Jardine, who has battled liver and throat cancer in the last year, has welcomed the prospect of King investing in his boyhood heroes once again. The South Africa-based businessman, who ploughed £20m of his personal fortune into the Glasgow club in 2000, has agreed in principle to become chairman.
Certain conditions - such as having full access to the club's accounts - will have to be met before the 58-year-old rejoins the board. However, Jardine, who has monitored the ongoing power struggle at the League One club closely, believes his involvement would be greatly beneficial.
"I know Dave King and I got on well with him previously. I think he would be good for the club," said Jardine. "When Dave was back looking at the club about a year-and-a-half ago, he realised the big thing for anyone taking over the club was that they would need investment.
"What we need is for everything to be calmed down and for there to be investment in the club. It's difficult to get investment when you are in the lower tiers of the Scottish game because your income streams are cut. The season-ticket holders have been fantastic, but they are paying a third off what they were three years ago. Sponsorship and hospitality is also down."
Jardine added: "We will get back into the top division. But when we get back there, we are not there just to compete against Hibs, Hearts, Aberdeen, Motherwell and so on. We have to go and compete against Celtic - straight away. To do that, we need investment so that we can get better players.
"Dave King's a big Rangers man. He would be a great asset for our club. He would be an even bigger asset if he can bring investment in with him. That doesn't need to be from him, but from people he can bring in. He can help the club settle down, which it will do."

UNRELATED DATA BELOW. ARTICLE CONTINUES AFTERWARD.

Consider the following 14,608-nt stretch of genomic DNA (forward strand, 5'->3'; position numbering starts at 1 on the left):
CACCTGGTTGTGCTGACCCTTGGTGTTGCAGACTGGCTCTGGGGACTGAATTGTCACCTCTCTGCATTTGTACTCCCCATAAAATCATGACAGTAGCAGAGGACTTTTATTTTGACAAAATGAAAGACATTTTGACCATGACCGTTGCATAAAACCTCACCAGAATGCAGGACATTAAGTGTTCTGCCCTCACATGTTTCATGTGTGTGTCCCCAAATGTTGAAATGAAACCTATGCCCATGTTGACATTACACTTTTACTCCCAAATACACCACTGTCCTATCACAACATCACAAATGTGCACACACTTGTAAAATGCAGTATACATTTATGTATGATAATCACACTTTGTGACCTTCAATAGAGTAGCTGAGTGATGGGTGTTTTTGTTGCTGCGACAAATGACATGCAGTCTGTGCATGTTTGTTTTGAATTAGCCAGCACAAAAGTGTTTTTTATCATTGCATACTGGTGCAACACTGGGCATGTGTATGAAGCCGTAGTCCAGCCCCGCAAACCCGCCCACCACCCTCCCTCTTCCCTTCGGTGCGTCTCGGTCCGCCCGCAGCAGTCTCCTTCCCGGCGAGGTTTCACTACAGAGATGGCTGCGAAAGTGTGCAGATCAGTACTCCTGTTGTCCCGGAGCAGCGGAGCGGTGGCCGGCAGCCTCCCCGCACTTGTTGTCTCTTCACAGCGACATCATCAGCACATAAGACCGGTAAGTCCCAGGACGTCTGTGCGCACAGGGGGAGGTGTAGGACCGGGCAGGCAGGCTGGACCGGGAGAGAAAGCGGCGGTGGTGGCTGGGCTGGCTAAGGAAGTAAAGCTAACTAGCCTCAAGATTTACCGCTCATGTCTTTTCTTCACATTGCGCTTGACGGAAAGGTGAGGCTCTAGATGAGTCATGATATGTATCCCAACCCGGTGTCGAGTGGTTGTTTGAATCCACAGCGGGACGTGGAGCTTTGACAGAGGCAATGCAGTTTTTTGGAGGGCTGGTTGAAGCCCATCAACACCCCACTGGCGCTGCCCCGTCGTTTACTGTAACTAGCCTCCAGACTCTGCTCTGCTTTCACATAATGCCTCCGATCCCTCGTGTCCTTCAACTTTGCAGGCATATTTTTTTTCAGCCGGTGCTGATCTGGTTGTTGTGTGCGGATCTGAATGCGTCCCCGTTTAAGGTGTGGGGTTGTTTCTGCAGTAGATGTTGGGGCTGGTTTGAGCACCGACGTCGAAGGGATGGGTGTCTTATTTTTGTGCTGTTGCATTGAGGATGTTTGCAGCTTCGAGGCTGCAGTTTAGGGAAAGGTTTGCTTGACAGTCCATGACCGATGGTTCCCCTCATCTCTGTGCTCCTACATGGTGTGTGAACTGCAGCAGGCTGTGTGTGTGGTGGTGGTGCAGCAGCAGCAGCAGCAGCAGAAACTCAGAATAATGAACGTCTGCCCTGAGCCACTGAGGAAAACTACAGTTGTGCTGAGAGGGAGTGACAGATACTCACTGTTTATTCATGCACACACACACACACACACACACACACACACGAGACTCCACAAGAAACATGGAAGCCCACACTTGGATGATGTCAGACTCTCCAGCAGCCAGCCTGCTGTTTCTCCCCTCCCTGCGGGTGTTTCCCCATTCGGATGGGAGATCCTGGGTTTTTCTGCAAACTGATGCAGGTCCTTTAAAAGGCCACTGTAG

The news that King was preparing to make a return to Rangers came as non-executive director Ian Hart resigned in order to "pursue charity work". Jardine, who played in the first team at Ibrox for 17 years, does not feel the unrest will impact upon Ally McCoist's team. "I'll bet you if you asked our players at the moment: 'Who are our directors?' none of them would know," he said. "The players just get on with training and playing."
Of McCoist, Jardine said: "Ally was criticised last season, which was out of order because when we got our licence back from the SFA we had 48 hours to put a team on the park. I know the amount of players we were going to try to get but players wouldn't wait and Ally lost all his targets.
"We had to pull together a team of young laddies. But a lot of people devalued it with a bit of stick which I don't think was justified. Now, though, there has been proper planning, proper preparation, a good pre-season and we have signed our main targets. I think everybody would say that the signings have been very good.
"So judge Ally now, not on last season. Moreover, what other manager has to take the team and deal with the politics that have been involved? Nobody. It was unfair on Ally. We've not won anything but the team on the park is performing very well and the fans are enjoying it."
Sandy Jardine was speaking at the launch of Mr Struth: The Boss by David Mason and Ian Stewart. Published by Hachette, priced £20.